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When I was driving the Ford Fusion Energi plug-in hybrid for six weeks this past winter, it became clear that owners of such green vehicles are happy to pat each other on the back. The driver of a Lexus RX 450h was envious when she saw me plug my car into the wall, activating the illuminated blue ring at the Fusion's connection point.
"I'm so jealous!" she exclaimed.
And after subsequently driving an RX 450h through the tail end of our coldest winter in more than a century, I know why: she would have enjoyed precious little of a conventional hybrid's advantages over the five months leading up to that exchange.
Our 2014 RX 450h tester started life with a base price of $62,300. The mildly-refreshed 2015s are already on the market though, and the price has seen a mere $350 bump. But that modest amount gets RX buyers a whole array of additional standard equipment. Our 2014 tester was equipped with the Technology package which adds about five grand to the price. But there are several items that were part of that package which have now found their way to the "base" model.
Items like intuitive parking assist, navigation, a blind spot monitoring system, and a heated wood and leather steering wheel are all previously-optional items that are now on the standard equipment list.
Given that the gas-engined RX 350 has increased in price by nearly $4,500 for 2015 (also a better-equipped model compared with last year), it appears that the premium being requested for a hybrid has generally decreased, which is a good thing.
Lexus' decision to keep V-6 power under the hood of the 450h rather than saddle it with a four-cylinder as Infiniti has done with the QX60 hybrid was a good one. While it shares its 3.5-litre displacement with that of the RX 350, this one is an Atkinson-cycle version which achieves a higher efficiency at the expense of low-end torque. Hybrids have the advantage of an electric boost at any engine speed so that torque issue goes away.
The end result: 295 net horsepower compared with the RX 350's 270.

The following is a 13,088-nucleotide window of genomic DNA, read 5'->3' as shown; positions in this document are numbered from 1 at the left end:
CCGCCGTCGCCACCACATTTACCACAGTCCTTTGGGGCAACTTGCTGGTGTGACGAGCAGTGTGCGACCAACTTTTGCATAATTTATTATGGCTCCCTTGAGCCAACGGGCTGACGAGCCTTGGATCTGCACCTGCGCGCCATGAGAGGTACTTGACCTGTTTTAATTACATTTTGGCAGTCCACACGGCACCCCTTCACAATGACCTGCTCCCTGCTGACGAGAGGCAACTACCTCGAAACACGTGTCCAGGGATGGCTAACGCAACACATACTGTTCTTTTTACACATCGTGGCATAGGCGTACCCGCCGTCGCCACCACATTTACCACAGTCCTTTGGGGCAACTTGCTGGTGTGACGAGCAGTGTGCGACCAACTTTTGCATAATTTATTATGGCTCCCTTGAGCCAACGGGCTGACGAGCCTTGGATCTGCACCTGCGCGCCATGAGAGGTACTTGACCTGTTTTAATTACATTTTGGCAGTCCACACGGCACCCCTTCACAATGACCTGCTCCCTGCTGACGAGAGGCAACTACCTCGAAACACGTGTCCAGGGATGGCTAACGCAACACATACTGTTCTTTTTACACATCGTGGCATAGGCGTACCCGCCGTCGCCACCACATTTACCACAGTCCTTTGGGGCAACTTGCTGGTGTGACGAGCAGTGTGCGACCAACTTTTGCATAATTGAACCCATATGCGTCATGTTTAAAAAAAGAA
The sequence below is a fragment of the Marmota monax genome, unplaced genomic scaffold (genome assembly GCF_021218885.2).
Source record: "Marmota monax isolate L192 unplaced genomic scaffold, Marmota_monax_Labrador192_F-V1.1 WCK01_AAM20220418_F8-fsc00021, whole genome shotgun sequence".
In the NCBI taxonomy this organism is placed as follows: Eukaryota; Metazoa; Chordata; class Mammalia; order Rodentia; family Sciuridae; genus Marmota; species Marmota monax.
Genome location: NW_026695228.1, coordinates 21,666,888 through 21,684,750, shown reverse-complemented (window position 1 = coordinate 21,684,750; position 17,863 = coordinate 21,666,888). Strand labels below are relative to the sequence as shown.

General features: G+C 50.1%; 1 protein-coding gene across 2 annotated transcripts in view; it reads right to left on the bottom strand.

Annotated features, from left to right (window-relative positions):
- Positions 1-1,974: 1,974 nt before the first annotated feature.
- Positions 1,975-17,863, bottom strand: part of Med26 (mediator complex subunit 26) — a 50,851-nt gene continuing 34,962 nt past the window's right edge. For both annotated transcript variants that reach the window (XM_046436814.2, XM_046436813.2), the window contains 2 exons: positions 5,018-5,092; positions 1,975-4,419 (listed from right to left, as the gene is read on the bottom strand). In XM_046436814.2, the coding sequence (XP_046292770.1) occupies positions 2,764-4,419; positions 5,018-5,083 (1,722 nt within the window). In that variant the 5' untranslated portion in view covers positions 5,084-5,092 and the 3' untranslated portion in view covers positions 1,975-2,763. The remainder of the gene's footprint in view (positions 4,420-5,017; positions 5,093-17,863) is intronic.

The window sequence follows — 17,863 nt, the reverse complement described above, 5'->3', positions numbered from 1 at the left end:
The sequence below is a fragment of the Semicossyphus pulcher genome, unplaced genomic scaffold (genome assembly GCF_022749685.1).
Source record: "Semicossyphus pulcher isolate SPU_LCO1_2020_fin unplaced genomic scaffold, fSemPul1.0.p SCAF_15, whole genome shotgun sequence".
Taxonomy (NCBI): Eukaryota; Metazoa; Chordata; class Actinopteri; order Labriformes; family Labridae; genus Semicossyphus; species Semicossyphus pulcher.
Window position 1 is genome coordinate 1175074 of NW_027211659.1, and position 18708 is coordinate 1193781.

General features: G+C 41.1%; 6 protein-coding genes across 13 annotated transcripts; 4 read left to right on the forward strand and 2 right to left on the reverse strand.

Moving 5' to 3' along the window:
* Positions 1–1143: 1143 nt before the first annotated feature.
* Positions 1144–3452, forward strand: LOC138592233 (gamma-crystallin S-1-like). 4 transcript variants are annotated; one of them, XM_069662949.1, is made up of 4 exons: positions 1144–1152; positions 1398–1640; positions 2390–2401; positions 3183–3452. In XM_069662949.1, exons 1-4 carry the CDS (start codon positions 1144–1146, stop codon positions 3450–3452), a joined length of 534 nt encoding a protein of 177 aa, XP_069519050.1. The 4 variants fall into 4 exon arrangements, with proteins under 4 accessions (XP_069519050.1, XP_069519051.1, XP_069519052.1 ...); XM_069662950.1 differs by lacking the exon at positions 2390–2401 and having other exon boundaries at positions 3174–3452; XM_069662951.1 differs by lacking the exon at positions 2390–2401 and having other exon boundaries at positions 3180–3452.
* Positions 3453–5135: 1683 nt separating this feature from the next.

Be aware that even though the RX 350 and 450h are both equipped with all-wheel drive, they are very different systems indeed. The 350 has a front-drive based system with "active torque control" that can send as much as 50 per cent of the engine's torque to the rear wheels. The good thing about this system is that it automatically engages all four wheels under acceleration. This is a key difference compared to lesser slip-then-grip systems when it comes to how well they work in everyday situations.
The hybrid, though, has no mechanical connection between the gas engine and rear wheels. Instead, the rear axle gets its own electric motor to help when traction is lost at the front. Think of this all-wheel drive system as more of a traction aid than one for overall handling and you won't be disappointed. But for me, I'd rather not experience the torque steer of a nearly 300-hp front-driver in my luxury crossover.
It was still winter-like when I drove the RX; cold enough for me to note that the gas engine operates virtually continuously when the mercury drops. I averaged a thirsty 15 L/100 km in cold weather. It's no surprise though: on several occasions, with the climate control turned off and the engine up to normal operating temperature and the battery showing a full state of charge, the engine was running even as the display indicated it was not.
Hybrids don't like winter, plain and simple.
Lucky for the RX's occupants, though, the interior environment is a great place in which to be sheltered from the harsh elements outside. Comfortable seats, a fine audio system and a very refined drive are what Lexus customers expect--and that's what they get. The smooth V-6 offers effortless yet refined power. Brake modulation on dry surfaces is about the smoothest I've experienced in a hybrid.
The refined-for-a-hybrid smoothness in the braking system is thanks to a completely new electronic control for the brake system which detects pedal force then applies appropriate brake pressure to each of the four wheels individually. It has the ability to combine the conventional and regenerative systems employed by hybrids in a way that is immediately noticeable. No longer is braking smoothly in a hybrid a task that requires an inordinate amount of focus.
In short, this luxury cocoon fulfils its primary mission.
As with most luxury marques, Lexus prefers to use a remote controller rather than a touch screen to access many functions. The eight-inch display can then be set back away from glare and fingerprints. Lexus IS unique in its application of a mouse-like device that features haptic feedback to make it easier to move between various items on the display.
With the RX 450h, Lexus continues to do what it does best. They appeal to a rather large component of the luxury market that looks for a serene, isolated driving experience with a well-appointed interior, fabulous audio system, and lower than average fuel consumption. While "sporty" is not a word that can be used to describe the RX, I don't think too many buyers will be disappointed.